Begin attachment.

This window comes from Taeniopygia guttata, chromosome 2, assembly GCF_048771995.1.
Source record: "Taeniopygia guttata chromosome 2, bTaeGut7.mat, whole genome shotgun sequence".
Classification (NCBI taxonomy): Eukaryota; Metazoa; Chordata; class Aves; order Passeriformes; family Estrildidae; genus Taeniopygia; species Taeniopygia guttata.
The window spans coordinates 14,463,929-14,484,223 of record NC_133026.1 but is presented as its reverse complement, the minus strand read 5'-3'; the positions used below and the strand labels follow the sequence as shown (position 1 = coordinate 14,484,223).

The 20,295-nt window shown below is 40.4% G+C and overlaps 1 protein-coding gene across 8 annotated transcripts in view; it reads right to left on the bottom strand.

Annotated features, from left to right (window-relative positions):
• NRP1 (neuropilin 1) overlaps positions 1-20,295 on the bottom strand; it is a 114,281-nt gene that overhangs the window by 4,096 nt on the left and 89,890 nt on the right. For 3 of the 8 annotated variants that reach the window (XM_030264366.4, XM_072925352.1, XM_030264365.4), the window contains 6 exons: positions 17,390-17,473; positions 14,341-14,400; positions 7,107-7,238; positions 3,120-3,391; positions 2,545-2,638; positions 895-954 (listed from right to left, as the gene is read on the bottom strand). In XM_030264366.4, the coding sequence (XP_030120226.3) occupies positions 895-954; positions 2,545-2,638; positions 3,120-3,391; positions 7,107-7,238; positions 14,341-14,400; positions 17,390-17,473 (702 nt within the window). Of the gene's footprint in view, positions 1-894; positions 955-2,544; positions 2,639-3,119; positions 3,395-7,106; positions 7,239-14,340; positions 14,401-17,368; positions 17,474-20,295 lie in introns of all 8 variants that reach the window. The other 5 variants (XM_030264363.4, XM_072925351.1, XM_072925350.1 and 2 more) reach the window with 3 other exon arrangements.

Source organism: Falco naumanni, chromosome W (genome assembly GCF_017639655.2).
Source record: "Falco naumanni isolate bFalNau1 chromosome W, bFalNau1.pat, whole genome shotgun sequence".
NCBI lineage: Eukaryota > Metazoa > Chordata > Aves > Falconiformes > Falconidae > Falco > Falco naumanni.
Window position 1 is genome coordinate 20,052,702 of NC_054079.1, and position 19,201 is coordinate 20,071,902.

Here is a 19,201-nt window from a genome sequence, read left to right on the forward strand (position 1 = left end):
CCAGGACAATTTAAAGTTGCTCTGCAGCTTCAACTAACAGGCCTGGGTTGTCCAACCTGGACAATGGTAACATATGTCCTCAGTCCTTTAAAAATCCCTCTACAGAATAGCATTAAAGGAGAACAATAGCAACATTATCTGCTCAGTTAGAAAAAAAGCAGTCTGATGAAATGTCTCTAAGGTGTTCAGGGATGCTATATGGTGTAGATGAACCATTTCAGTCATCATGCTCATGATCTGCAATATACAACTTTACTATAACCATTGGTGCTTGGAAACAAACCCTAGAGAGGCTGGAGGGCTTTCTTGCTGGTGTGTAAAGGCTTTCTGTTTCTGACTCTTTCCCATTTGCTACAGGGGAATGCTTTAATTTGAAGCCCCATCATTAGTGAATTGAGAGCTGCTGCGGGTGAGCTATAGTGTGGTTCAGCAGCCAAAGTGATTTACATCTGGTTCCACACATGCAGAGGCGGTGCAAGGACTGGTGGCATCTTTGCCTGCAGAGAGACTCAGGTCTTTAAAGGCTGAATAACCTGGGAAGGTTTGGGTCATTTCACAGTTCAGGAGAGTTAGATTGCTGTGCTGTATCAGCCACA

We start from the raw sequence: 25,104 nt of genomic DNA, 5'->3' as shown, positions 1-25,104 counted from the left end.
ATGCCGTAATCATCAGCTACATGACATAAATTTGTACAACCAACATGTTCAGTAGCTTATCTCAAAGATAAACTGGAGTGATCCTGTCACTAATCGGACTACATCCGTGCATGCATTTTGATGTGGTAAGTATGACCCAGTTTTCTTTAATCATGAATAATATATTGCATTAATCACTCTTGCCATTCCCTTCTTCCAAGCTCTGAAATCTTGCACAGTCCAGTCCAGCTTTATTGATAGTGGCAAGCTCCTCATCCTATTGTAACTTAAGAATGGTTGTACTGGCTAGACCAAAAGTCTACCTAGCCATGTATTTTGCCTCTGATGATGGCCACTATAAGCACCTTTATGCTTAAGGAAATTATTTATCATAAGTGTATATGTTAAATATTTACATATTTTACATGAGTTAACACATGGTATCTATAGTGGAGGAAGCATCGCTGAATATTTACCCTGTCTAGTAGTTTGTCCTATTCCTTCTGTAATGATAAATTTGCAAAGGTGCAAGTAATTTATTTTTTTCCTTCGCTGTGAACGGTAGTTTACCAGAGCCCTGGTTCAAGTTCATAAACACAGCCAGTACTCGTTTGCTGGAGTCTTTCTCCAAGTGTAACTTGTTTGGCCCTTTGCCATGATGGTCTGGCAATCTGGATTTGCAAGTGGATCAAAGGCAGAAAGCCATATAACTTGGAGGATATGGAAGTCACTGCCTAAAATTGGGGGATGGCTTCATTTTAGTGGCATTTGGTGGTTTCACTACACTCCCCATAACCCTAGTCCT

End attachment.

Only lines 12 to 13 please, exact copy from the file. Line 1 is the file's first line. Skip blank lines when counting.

Here is a 19,201-nt window from a genome sequence, read left to right on the forward strand (position 1 = left end):
CCAGGACAATTTAAAGTTGCTCTGCAGCTTCAACTAACAGGCCTGGGTTGTCCAACCTGGACAATGGTAACATATGTCCTCAGTCCTTTAAAAATCCCTCTACAGAATAGCATTAAAGGAGAACAATAGCAACATTATCTGCTCAGTTAGAAAAAAAGCAGTCTGATGAAATGTCTCTAAGGTGTTCAGGGATGCTATATGGTGTAGATGAACCATTTCAGTCATCATGCTCATGATCTGCAATATACAACTTTACTATAACCATTGGTGCTTGGAAACAAACCCTAGAGAGGCTGGAGGGCTTTCTTGCTGGTGTGTAAAGGCTTTCTGTTTCTGACTCTTTCCCATTTGCTACAGGGGAATGCTTTAATTTGAAGCCCCATCATTAGTGAATTGAGAGCTGCTGCGGGTGAGCTATAGTGTGGTTCAGCAGCCAAAGTGATTTACATCTGGTTCCACACATGCAGAGGCGGTGCAAGGACTGGTGGCATCTTTGCCTGCAGAGAGACTCAGGTCTTTAAAGGCTGAATAACCTGGGAAGGTTTGGGTCATTTCACAGTTCAGGAGAGTTAGATTGCTGTGCTGTATCAGCCACA